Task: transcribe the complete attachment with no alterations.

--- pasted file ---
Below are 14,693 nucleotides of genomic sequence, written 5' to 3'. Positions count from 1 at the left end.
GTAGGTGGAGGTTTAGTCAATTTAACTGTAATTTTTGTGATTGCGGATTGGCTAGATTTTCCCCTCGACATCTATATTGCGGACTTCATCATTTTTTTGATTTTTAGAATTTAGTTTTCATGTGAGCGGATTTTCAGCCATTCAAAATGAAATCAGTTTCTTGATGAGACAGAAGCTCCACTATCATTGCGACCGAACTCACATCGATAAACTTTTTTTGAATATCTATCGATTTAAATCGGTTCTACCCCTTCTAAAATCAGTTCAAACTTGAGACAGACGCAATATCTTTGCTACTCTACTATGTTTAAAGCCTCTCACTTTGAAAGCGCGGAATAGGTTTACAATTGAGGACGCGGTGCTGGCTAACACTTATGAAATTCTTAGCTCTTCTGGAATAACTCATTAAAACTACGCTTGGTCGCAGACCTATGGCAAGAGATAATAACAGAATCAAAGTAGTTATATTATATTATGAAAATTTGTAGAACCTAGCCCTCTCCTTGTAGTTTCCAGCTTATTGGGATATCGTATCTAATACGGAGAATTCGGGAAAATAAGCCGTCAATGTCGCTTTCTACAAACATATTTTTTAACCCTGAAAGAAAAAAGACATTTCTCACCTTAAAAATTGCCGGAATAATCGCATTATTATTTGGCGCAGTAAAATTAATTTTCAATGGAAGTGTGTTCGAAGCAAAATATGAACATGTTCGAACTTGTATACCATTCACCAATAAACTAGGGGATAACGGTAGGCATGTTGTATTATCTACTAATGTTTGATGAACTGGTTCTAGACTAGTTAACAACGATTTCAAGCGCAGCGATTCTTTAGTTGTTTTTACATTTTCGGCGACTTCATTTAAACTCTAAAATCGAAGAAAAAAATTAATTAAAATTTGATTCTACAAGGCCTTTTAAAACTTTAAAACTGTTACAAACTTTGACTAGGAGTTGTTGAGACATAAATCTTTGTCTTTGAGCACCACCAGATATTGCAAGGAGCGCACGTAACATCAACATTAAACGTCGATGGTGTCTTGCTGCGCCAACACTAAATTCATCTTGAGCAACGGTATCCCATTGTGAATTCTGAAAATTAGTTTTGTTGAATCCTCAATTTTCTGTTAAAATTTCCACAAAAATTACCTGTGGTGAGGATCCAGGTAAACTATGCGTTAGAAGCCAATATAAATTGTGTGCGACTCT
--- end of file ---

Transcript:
Below are 14,693 nucleotides of genomic sequence, written 5' to 3'. Positions count from 1 at the left end.
GTAGGTGGAGGTTTAGTCAATTTAACTGTAATTTTTGTGATTGCGGATTGGCTAGATTTTCCCCTCGACATCTATATTGCGGACTTCATCATTTTTTTGATTTTTAGAATTTAGTTTTCATGTGAGCGGATTTTCAGCCATTCAAAATGAAATCAGTTTCTTGATGAGACAGAAGCTCCACTATCATTGCGACCGAACTCACATCGATAAACTTTTTTTGAATATCTATCGATTTAAATCGGTTCTACCCCTTCTAAAATCAGTTCAAACTTGAGACAGACGCAATATCTTTGCTACTCTACTATGTTTAAAGCCTCTCACTTTGAAAGCGCGGAATAGGTTTACAATTGAGGACGCGGTGCTGGCTAACACTTATGAAATTCTTAGCTCTTCTGGAATAACTCATTAAAACTACGCTTGGTCGCAGACCTATGGCAAGAGATAATAACAGAATCAAAGTAGTTATATTATATTATGAAAATTTGTAGAACCTAGCCCTCTCCTTGTAGTTTCCAGCTTATTGGGATATCGTATCTAATACGGAGAATTCGGGAAAATAAGCCGTCAATGTCGCTTTCTACAAACATATTTTTTAACCCTGAAAGAAAAAAGACATTTCTCACCTTAAAAATTGCCGGAATAATCGCATTATTATTTGGCGCAGTAAAATTAATTTTCAATGGAAGTGTGTTCGAAGCAAAATATGAACATGTTCGAACTTGTATACCATTCACCAATAAACTAGGGGATAACGGTAGGCATGTTGTATTATCTACTAATGTTTGATGAACTGGTTCTAGACTAGTTAACAACGATTTCAAGCGCAGCGATTCTTTAGTTGTTTTTACATTTTCGGCGACTTCATTTAAACTCTAAAATCGAAGAAAAAAATTAATTAAAATTTGATTCTACAAGGCCTTTTAAAACTTTAAAACTGTTACAAACTTTGACTAGGAGTTGTTGAGACATAAATCTTTGTCTTTGAGCACCACCAGATATTGCAAGGAGCGCACGTAACATCAACATTAAACGTCGATGGTGTCTTGCTGCGCCAACACTAAATTCATCTTGAGCAACGGTATCCCATTGTGAATTCTGAAAATTAGTTTTGTTGAATCCTCAATTTTCTGTTAAAATTTCCACAAAAATTACCTGTGGTGAGGATCCAGGTAAACTATGCGTTAGAAGCCAATATAAATTGTGTGCGACTCT